Sunday, September 6, 2020

British Museum's Stuff "All Bought and Paid For" Director


Hartwig Fischer said it was a 'simplification' to treat the British Museum's collection of 13 million historical objects from all over the globe as a hoard of stolen goods that can be returned because many of its artefacts were bought and paid for (Craig Simpson, 'The British Museum's 'loot' was bought and paid for, says director', Telegraph 27 August 2020).
Mr Fischer has argued that many significant pieces in the museum were acquired by less controversial means, including purchases, donations and treasure finds. These items cannot simply be sent back to their country of origin, the director said, and the legitimate acquisition of objects had to be taken into account. [...] the museum has worked to address its colonial legacy, and the issue of possessing cultural artefacts taken during the pomp [sic] of empire. [...] When asked why treasures cannot simply be handed back, Mr Fischer referenced the complex histories of many of the displays. Items from the Sutton Hoo hoard were gifted by Edith Pretty, the landowner of the site where the famous ship burial was found, and pieces like the Bronze Age Ringlemere cup were given to the museum after being legally declared as treasure finds.
See the text by Kwame Opoku: "Did British Museum Buy Most Of Its Thirteen Million Artefacts?" in Modern Ghana who analyses Mr Fischer's apologism.
It is depressing to realize that those who often preach the rule of law and human rights seem not to care much for the human rights of others to an independent cultural development and the right to determine freely the location and use of their artefacts. If the British Museum wants to discard its reputation as a citadel of looted and stolen artefacts of others, it should stop trying to advance baseless arguments and justifications for its illegitimate and unjustifiable detention of artefacts of others. [...] A large portion of the 13 million artefacts in the British Museum were clearly acquired under colonial rule with all the force at the disposal of the defunct violent British Empire.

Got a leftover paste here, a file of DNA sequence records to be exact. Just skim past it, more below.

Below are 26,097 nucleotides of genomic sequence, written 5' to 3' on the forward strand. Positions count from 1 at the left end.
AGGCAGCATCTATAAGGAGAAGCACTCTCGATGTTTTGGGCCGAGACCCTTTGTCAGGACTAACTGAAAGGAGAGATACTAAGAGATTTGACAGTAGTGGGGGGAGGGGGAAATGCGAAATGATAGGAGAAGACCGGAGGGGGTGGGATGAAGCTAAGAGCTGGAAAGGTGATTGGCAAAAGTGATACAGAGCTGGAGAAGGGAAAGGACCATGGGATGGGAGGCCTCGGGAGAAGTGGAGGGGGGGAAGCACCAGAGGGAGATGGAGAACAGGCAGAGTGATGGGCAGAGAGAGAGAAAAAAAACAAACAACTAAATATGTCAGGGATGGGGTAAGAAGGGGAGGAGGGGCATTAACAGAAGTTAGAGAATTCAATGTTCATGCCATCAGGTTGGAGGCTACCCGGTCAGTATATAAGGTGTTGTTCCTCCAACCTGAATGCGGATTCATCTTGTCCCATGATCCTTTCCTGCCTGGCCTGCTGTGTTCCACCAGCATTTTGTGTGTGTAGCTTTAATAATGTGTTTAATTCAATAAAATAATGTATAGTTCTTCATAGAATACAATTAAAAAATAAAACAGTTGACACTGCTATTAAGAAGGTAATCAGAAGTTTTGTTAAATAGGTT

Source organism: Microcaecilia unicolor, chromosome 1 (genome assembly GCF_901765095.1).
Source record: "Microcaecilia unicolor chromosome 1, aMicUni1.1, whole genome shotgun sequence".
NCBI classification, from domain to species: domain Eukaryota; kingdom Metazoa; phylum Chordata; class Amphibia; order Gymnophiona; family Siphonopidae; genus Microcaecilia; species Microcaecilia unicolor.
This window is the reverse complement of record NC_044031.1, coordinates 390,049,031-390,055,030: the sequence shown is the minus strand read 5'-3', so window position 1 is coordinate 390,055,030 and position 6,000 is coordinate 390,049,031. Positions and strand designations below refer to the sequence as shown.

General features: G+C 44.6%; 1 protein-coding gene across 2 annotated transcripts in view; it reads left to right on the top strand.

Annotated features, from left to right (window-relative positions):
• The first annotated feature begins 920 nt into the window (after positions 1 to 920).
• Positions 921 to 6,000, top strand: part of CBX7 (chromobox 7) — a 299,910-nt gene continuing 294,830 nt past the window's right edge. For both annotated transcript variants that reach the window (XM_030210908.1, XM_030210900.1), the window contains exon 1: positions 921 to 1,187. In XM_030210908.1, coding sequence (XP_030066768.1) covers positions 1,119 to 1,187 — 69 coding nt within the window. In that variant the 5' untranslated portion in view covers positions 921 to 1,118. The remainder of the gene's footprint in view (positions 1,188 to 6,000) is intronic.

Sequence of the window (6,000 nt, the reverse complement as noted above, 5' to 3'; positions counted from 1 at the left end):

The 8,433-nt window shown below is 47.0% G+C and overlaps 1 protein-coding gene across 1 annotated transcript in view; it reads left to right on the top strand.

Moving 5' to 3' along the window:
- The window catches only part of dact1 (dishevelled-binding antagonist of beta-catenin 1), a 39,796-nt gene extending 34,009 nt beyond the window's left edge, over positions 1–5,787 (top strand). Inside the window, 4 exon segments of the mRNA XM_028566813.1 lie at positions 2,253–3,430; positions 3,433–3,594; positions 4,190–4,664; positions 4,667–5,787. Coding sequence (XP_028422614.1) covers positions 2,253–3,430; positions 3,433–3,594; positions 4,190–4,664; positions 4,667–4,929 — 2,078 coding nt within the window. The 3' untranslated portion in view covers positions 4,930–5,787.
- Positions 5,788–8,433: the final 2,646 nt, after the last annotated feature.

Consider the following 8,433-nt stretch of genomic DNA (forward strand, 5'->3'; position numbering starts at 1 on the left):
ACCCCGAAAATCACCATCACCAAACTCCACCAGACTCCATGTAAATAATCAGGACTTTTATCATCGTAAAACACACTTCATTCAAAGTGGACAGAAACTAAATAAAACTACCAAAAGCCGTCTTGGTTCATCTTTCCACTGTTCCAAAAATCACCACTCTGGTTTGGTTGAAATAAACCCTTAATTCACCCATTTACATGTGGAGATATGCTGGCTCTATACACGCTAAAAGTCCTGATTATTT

Also, in the relationship to the debate on "who owns?", note the issues that it runs the Portable Antiquities Scheme handling finds for the most part dug and brought in by artefact hunters. Has legal title of the many individual objects the PAS handles been cleared with the owners of the property they were taken from? Or do PAS not really bother about title assignment and provenance documentation? 


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Thursday, July 16, 2020

Denver Vigango go back to Africa


Denver Museum of Nature and Science repatriates thirty looted wooden carvings to Mijikenda people in Kenya and northern Tanzania. "We should not be curating people’s souls," said Stephen Nash, the museum’s director of anthropology and curator of archaeology.
The Denver Post reports that the Denver Museum of Nature and Science has repatriated 30 wooden carvings to the Mijikenda people of Kenya and northern Tanzania. The museum received the carvings as a gift in 1991, according to Stephen Nash, the museum’s director of anthropology and senior curator of archaeology, but are now thought to have been looted. The long, rectangular carvings with round heads, known as vigango, memorialize members of the community who have died and are thought to embody their spirits. “Once we realized that we were curating the physical embodiment of 30 dead people’s souls, that’s when we said ‘Look, the Mijikenda never had a chance for informed consent like you and I enjoy when disposing of our loved ones. We should not be curating people’s souls,” Nash said. The original site where the vigango stood is not known.
Actor Gene Hackman donated the 30 vigango to the Denver museum in 1991, Nash said. When the museum contacted his representatives, they said they had no record of the transaction. Nash and Chip Colwell, the museums’ former curator of anthropology, believe a late art dealer whose clients included Hollywood actors and producers ended up with most of the vigango. The people who looted the grave sites likely got paltry sums while the traders who sold them got thousands of dollars and buyers got tax write-offs for donating them, Nash said.

Monday, June 15, 2020

Display It Like You Stole It – Museums and Ethics




Conway Hall Ethical Society presents:
*ONLINE*
Thinking on Sunday: Display It Like You Stole It – Museums and Ethics
Sunday 28th June @ 3:00 pm - 4:30 pm

** This event will be held ONLINE. Please register using the “Book Now” link. **
** Conway Hall is a charity and we politely ask you to add a donation of at least £5 when registering. **

In a country that’s repeatedly failed to come to terms with its colonial past, led by politicians who seem to think the past is the future, Alice Procter seeks to resist triumphalist nostalgia with art history. How did the narratives of Empire come into being? Who controls them? And how can we learn to see through the whitewash to the truth?